I’ve been working on a new textbook on employment and labour law and industrial relations for some time now. This blog is in fact an ongoing source of material for that book. I have been telling friends for a couple of years that I want to make the book available electronically to students who would prefer not to lug around the paper textbook. I think electronic texts are inevitable. I’ve looked into
what’s available, and was surprised that Apple and some of the other textbook manufacturers hadn’t created a user-friendly electronic textbook platform. I talked to people about developing my own.
However, last week, Apple finally got around to announcing its plans for the future of the textbook. It’s called iBooks, and in Apple’s usual modest way, the company claims it will change the future of the textbook industry.
It might. But as much as I love the Apple platform, can I really use Apple ibook, particularly one that relies on the ipad for delivery?
Apple has known about serious problems with labour conditions in their manufacturing facilities for years, and yet it has failed to take sufficient steps to remedy the problem. Apple has the power to influence changes, but it is choosing not to exercise it to the fullest extent, while its profits soar.
Recent revelations in the New York Times are just the latest stories to reach Westerners. Safety problems, excessively long hours, crowded living quarters, hazardous waste, under age workers, low pay. Most of the stories relate to Foxconn, a huge company employing hundreds of millions of Chinese workers in Guangdong Province. Stories about employees committing suicide, and Foxconn building safety nets to catch jumping employees hit the news last year.
Like most large multinationals, Apple has a vendor code of conduct. Here it is. It has all the standard labour requirements: no harassment or discrimination, 60 hour work weeks, prohibitions on child labour, overtime pay, health and safety, and freedom of association. However, the Apple Code is weaker than many of the modern day codes seen in the apparel and sportswear industry in that most of its standards are only require compliance with “applicable national laws”. That means that Apple mostly requires only that suppliers comply with the base minimum standards in the country the supplier operates in. The standard codes produced by the Workers’ Rights Consortium and other multi-stakeholder codes require a “living wage” rather than just compliance with national minimum wage laws.
Moreover, Apple’s monitoring and public dissemination of monitoring results is very low, and its response to violations is weak. Does Apple dispute that there are serious problems at Foxconn? Apple’s CEO Tim Cook “expressed outrage” at reports of unsafe working conditions at its suppliers. So, is Apple going to stop sourcing from that company? Do you think it should?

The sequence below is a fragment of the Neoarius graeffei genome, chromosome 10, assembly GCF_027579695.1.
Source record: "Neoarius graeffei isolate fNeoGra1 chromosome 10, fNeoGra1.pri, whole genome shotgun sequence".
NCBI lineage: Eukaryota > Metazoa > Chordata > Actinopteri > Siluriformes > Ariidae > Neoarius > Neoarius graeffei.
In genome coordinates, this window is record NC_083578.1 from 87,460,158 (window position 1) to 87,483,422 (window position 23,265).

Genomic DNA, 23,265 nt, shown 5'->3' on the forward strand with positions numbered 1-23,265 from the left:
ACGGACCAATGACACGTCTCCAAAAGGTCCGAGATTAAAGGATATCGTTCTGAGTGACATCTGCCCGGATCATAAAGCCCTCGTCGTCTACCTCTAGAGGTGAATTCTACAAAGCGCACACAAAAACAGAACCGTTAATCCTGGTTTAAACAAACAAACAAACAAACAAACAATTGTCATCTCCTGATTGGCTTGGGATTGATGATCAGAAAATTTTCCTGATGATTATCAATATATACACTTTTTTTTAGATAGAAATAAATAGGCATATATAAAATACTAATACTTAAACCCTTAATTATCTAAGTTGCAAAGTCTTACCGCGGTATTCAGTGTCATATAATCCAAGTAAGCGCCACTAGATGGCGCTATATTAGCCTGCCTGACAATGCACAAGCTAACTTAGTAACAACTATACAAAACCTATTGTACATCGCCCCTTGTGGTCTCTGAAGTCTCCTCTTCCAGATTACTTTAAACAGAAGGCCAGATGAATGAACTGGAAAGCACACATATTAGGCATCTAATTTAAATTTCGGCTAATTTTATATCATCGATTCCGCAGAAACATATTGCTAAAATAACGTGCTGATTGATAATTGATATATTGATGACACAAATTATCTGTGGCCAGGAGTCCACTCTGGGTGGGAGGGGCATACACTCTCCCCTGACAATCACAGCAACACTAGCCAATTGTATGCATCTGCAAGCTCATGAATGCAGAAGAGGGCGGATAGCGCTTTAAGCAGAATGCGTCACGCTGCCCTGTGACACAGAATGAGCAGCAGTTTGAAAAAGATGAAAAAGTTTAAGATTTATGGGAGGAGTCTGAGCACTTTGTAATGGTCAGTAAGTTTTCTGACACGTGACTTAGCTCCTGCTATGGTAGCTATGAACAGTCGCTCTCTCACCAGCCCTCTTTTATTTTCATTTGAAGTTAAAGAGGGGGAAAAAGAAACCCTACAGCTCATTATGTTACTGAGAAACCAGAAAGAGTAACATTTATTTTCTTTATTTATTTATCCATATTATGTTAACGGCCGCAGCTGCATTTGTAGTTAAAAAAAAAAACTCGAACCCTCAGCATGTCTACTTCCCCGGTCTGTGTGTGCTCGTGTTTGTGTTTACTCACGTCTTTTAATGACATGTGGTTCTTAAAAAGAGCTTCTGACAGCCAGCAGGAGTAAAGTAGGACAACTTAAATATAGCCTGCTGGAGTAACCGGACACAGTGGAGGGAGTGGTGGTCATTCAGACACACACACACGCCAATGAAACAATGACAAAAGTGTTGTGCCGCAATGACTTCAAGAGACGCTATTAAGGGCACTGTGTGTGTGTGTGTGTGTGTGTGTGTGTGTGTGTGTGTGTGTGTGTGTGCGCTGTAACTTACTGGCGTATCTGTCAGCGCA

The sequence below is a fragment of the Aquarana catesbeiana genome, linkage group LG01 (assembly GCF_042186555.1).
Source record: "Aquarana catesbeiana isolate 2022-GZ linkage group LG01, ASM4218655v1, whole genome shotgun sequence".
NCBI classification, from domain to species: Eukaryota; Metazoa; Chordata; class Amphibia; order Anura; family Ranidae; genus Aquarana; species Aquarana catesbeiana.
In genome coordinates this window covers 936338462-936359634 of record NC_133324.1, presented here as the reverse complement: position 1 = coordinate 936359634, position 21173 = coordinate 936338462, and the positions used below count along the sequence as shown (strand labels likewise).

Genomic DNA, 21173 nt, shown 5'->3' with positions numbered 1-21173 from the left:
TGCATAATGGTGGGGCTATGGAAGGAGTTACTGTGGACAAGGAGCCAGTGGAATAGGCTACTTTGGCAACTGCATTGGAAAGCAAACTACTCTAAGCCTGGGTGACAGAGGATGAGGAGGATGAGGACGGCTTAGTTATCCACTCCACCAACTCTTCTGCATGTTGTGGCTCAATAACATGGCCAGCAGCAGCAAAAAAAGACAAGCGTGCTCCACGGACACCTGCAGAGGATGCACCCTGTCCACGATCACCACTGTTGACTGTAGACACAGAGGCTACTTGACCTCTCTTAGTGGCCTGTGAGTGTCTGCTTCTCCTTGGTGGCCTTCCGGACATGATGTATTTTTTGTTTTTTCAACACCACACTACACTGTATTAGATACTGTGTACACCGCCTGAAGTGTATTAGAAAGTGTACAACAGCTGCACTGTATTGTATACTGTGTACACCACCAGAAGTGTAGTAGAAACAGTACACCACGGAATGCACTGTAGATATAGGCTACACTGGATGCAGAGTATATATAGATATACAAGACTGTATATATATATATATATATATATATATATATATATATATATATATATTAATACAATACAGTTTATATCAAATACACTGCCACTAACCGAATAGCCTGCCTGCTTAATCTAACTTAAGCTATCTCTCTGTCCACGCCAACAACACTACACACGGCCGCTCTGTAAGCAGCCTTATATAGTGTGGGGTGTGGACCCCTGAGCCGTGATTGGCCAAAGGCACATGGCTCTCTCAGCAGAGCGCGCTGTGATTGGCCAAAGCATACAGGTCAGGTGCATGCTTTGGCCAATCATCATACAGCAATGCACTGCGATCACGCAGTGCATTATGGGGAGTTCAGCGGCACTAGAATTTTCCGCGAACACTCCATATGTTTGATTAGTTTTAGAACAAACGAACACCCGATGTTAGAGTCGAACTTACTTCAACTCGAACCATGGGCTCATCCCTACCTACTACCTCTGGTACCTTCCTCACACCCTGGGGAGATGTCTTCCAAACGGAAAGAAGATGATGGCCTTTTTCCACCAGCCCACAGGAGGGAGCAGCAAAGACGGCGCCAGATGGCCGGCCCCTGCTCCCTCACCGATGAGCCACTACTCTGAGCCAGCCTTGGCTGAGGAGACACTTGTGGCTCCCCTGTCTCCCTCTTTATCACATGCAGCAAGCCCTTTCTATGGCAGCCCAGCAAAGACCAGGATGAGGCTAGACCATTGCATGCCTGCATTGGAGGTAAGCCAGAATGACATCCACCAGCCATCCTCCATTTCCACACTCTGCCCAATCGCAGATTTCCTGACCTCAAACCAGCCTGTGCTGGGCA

The electronics industry has be spared the negative spotlight that has been shone at the apparel, footwear, sportswear, and toy industries. I have described some of those developments in this paper. Now, the spotlight is shifting to the electronics industry. My guess is we will find similarities in how the electronics companies respond and how the apparel companies did initially in the 1990s. That involved a lot of bald claims that the problems are being overblown by activists and the media, that they are well on top of the problem, that they have a strong code and effective monitoring. They will find that those claims don’t stop the negative attention. Eventually, Apple and its competitors will need to start cancelling orders with suppliers who do not improve, and will need to become far more transparent.
There are some signs of that movement. Apple recently published its supplier list, a development I predicted recently in an interview with The Financial Times. You can find the list on this page, along with other information on Apple’s supplier monitoring. Unlike the apparel companies that have disclosed, the Apple list doesn’t give contact information (addresses). However, many of the Apple suppliers are well known anyways, such us Foxconn. The real test for Apple and its competitors will be how they respond to knowledge of labour abuses in their supplier factories. So far, that response seems to be a shrug of the shoulders while they collect their cash.
Apple is the big fish, so it will attract the most negative publicity, as did companies like Nike, Reebok, and The Gap in the 1990s. There is no reason to believe Apple’s competitors are any better–in fact, they may be doing even less to improve labour conditions since they are able to fly under the radar.
So, to return to my initial question: Can a labour law professor really publish a textbook about labour law on an Apple platform for an ipad made at Foxconn?
Can any self-respecting professor? Indeed, perhaps academics have an opportunity to influence Apple’s behaviour by boycotting the Apple ibook platform. Should I start that boycott?